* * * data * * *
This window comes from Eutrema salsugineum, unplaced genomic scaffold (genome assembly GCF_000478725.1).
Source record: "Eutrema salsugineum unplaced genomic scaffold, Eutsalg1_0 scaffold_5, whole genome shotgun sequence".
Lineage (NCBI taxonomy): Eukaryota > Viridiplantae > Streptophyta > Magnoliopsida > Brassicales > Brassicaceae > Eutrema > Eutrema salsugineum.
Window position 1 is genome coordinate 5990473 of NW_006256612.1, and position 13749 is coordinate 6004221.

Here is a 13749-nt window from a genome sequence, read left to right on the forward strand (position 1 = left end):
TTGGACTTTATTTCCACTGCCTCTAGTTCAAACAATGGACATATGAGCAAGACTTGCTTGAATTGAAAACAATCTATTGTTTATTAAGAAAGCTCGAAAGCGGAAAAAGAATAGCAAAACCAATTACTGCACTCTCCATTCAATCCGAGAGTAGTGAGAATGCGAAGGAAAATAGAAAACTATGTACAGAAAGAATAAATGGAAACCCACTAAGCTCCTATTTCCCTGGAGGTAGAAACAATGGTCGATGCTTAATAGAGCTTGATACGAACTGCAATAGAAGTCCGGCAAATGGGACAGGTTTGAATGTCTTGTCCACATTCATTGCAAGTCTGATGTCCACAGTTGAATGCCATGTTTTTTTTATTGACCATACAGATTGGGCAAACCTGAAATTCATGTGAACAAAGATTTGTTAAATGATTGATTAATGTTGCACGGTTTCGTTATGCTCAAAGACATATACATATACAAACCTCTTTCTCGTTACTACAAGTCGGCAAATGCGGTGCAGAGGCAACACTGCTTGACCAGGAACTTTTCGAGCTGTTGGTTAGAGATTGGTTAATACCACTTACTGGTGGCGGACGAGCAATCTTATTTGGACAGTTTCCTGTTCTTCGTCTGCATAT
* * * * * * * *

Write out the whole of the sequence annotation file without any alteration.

This window comes from Eutrema salsugineum, unplaced genomic scaffold (genome assembly GCF_000478725.1).
Source record: "Eutrema salsugineum unplaced genomic scaffold, Eutsalg1_0 scaffold_5, whole genome shotgun sequence".
Lineage (NCBI taxonomy): Eukaryota > Viridiplantae > Streptophyta > Magnoliopsida > Brassicales > Brassicaceae > Eutrema > Eutrema salsugineum.
Window position 1 is genome coordinate 5990473 of NW_006256612.1, and position 13749 is coordinate 6004221.

Here is a 13749-nt window from a genome sequence, read left to right on the forward strand (position 1 = left end):
TTGGACTTTATTTCCACTGCCTCTAGTTCAAACAATGGACATATGAGCAAGACTTGCTTGAATTGAAAACAATCTATTGTTTATTAAGAAAGCTCGAAAGCGGAAAAAGAATAGCAAAACCAATTACTGCACTCTCCATTCAATCCGAGAGTAGTGAGAATGCGAAGGAAAATAGAAAACTATGTACAGAAAGAATAAATGGAAACCCACTAAGCTCCTATTTCCCTGGAGGTAGAAACAATGGTCGATGCTTAATAGAGCTTGATACGAACTGCAATAGAAGTCCGGCAAATGGGACAGGTTTGAATGTCTTGTCCACATTCATTGCAAGTCTGATGTCCACAGTTGAATGCCATGTTTTTTTTATTGACCATACAGATTGGGCAAACCTGAAATTCATGTGAACAAAGATTTGTTAAATGATTGATTAATGTTGCACGGTTTCGTTATGCTCAAAGACATATACATATACAAACCTCTTTCTCGTTACTACAAGTCGGCAAATGCGGTGCAGAGGCAACACTGCTTGACCAGGAACTTTTCGAGCTGTTGGTTAGAGATTGGTTAATACCACTTACTGGTGGCGGACGAGCAATCTTATTTGGACAGTTTCCTGTTCTTCGTCTGCATAT